Until the Somali Government has reached a deal on the International Arrears Clearance, full engagement with the International Financial Institutions will remain constrained. Until such a resolution, I would like to share with you our re-engagement strategy for Somalia, at the federal level and also to Puntland and Somaliland.
First, as I mentioned a moment ago, consolidation of our programme of support to Public Financial Management. Building on what we have done so far, we will support the action plan presented by the Government of Somalia for 2013-2016 to the tune of 6 million per year over three years. We will concentrate on whatever area the Somalia Government considers a priority. Beyond the domain of PFM, we consider the whole area of statistics and infrastructure planning to be key.
The second aspect is how to prevent the recurrence of famine in the Horn of Africa. The answer is a resilience programme for the region to improve livelihoods and manage natural resources in a manner which should make the famine of 2011 the last.
This is not the occasion to spell out the details of the programme. But suffice to say that if we succeed – and we must – the programme will help to avoid a situation where a drought turns into a famine. The assessment has led to the observation that often it is the death of livestock that leads to competition for resources, water and grazing land, leading to violent, cross-border or inter-clan clashes, exacerbating insecurity and livelihoods in Somalia and the greater Horn of Africa.
We are convinced that only that way can we break the cycle of droughts and famine in the Horn of Africa which has gone on for too long. The Somalia component of this Programme will cost USD 50 million, towards which the Bank will initially contribute USD 18 million.
The third area is infrastructure, both national and regional. At the end of the day Somalia’s turn-around must be around investment, jobs, and rebuilding the productive base of the economy. That means rebuilding infrastructure, power, water and transport. It means reconnecting Somalia’s economy to the region in terms of power, IT and transport connection.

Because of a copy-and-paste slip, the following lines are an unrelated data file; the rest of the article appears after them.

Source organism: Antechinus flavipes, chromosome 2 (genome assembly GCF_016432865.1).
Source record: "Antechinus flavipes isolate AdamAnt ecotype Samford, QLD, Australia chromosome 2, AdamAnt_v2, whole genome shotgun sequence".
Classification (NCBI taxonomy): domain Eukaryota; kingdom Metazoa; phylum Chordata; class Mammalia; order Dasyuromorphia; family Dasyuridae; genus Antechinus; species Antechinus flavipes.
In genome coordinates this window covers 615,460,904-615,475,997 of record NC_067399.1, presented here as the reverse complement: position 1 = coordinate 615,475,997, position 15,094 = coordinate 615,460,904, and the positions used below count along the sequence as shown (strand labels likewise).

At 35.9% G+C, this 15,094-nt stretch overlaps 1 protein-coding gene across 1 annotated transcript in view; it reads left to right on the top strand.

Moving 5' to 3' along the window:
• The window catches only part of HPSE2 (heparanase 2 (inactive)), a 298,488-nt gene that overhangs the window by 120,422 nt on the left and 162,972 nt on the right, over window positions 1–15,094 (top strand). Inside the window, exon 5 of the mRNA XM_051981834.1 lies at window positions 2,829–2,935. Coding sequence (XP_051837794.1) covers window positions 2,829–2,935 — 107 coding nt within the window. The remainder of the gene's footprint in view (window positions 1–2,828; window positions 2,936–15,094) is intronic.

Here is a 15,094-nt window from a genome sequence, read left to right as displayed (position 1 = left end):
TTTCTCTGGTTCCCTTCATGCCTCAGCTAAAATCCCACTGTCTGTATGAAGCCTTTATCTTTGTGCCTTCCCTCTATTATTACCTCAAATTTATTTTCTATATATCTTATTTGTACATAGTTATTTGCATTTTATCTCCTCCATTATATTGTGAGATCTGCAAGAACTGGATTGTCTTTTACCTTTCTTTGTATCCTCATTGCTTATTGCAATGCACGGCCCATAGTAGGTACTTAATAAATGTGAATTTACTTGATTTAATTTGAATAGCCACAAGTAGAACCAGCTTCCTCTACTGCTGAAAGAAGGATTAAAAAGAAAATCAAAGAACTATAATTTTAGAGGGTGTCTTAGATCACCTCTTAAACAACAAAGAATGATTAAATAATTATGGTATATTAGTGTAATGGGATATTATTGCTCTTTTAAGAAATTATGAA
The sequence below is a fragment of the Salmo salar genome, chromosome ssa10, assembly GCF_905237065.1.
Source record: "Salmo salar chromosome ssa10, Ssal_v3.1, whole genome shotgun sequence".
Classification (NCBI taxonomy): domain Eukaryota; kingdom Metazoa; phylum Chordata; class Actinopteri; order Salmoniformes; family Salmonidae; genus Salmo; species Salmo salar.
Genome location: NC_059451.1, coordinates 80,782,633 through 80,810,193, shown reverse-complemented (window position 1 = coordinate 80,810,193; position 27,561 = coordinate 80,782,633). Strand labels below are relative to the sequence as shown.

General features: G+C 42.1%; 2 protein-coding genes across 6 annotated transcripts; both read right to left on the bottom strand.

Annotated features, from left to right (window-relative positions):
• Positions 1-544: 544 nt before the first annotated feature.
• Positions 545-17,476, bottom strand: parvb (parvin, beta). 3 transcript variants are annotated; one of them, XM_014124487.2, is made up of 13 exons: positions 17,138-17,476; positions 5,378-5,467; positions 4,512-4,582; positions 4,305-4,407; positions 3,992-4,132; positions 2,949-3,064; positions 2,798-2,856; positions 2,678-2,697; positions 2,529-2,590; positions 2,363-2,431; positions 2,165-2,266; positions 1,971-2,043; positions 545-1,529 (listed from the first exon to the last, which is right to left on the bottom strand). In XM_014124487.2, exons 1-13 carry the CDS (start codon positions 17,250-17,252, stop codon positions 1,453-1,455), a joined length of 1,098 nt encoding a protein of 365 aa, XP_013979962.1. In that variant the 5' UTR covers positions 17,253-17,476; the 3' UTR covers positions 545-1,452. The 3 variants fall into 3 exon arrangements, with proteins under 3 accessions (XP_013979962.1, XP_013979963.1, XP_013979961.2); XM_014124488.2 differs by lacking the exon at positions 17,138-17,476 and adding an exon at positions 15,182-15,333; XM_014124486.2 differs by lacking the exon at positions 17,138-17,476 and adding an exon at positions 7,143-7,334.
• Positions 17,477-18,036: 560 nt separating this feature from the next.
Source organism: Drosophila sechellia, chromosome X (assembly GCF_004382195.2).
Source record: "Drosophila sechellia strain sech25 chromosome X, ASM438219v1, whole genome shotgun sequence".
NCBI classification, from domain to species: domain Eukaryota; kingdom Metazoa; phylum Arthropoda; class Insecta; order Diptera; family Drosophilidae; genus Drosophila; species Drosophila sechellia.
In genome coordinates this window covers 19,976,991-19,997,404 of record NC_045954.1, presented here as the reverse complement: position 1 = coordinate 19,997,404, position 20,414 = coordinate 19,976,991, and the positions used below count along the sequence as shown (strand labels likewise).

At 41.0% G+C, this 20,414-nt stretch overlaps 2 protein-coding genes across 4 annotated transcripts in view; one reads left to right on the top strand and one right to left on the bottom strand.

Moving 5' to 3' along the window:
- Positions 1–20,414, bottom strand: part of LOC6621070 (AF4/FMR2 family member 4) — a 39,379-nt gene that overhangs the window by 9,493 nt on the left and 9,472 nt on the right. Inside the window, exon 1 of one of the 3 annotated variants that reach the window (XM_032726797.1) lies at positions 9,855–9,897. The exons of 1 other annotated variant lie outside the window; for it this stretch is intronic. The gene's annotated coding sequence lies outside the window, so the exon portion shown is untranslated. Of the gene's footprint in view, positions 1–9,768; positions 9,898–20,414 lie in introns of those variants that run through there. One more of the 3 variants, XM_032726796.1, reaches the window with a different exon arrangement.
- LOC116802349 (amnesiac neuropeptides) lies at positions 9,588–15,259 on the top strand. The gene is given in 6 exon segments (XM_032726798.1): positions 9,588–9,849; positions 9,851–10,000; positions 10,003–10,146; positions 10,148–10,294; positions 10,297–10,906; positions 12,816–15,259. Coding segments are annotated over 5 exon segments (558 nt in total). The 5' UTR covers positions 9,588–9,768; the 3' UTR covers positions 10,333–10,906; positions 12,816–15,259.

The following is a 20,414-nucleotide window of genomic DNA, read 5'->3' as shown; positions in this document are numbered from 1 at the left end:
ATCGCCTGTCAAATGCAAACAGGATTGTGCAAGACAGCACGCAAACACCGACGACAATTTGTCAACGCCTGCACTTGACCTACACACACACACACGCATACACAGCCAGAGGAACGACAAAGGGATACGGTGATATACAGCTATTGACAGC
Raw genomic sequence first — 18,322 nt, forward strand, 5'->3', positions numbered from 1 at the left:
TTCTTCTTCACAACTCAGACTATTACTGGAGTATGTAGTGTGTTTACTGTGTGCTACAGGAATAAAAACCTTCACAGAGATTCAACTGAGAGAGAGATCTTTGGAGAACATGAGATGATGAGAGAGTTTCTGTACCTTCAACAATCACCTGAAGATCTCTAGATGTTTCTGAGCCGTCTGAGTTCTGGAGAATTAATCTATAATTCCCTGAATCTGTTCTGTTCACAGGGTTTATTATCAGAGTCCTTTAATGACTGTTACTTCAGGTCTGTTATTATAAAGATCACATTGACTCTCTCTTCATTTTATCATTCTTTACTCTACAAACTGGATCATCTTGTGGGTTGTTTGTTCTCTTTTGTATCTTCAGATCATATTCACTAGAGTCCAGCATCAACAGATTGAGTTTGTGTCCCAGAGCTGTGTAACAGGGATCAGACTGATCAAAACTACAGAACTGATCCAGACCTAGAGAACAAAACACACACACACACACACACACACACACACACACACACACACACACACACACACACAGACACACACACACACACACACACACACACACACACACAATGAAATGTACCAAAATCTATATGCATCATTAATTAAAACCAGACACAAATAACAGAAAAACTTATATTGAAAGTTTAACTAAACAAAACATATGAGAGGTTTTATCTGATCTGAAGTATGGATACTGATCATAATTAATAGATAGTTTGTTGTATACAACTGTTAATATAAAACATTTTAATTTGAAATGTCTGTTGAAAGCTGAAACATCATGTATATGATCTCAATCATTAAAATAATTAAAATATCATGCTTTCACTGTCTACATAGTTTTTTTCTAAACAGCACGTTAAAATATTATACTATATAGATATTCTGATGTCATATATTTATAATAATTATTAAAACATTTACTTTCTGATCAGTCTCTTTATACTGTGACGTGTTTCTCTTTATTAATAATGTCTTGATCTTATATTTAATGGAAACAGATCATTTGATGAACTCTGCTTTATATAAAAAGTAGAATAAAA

As I have just said, our ability to do so is constrained until the arrears issue is resolved. However, it is important to begin now.
For our part, we are prepared to lead infrastructure planning, which is a core area of the Bank’s work. Somalia, over the past two decades, has had an uncelebrated storm: the private sector, we have an opportunity here to rebuild the Somalia State, with a people with incredible entrepreneurship.
The Fragile States Facility of the African Development Fund, to which many of you contribute, will play its part kick-starting the economy, clearing debt arrears and building capacity according to its mandate.
I would like to take the opportunity to thank all the governments here who are ADF members for your strong support for the Fund. I hope that, despite the fiscal pressure countries face, we can ensure a generous replenishment of the ADF 13.
In regard to the Fragile State Facility, we have outlined a bold programme on how best to take it forward, drawing on our rich experience and expertise from Liberia, to Sierra Leone, Burundi, Cote d’Ivoire and DRC.
I am convinced that three factors will be critical for success as we re-engage with Somalia.
First: we all agree on the need to support Somalia to be truly in the driver’s seat. It is the Somalis who must lead and who must provide solutions. Our task is to support them rather than Somalia responding to our agenda.
Let us avoid the all-too-easy paths of accepting the principle and yet, in practice, setting a process of increasing the burden with our stand-alone innumerable, well-intended but counterproductive demands.
Secondly, let us bear in mind the regional context: the Greater Horn has to be part of the solution. Whether one views the issue from a security, economic or political level, Somalia’s fate is very closely tied to its neighbours. This is the region that has born the brunt of the crisis and must no doubt be part of the solution.
Finally, let us learn from the past. The idea that one has short term, humanitarian needs, then a so-called long-term development programme to others, following each other seamlessly is an interesting but meaningless construct. The two intersect, feed into and reinforce each other.
The best approach is to be realistic, pragmatic, and learn as we go, as we are doing at this conference. I want you to count on the support of the African Development Bank, on this journey of, at last, getting the Somalia back into the fold.
Thank you for your kind attention.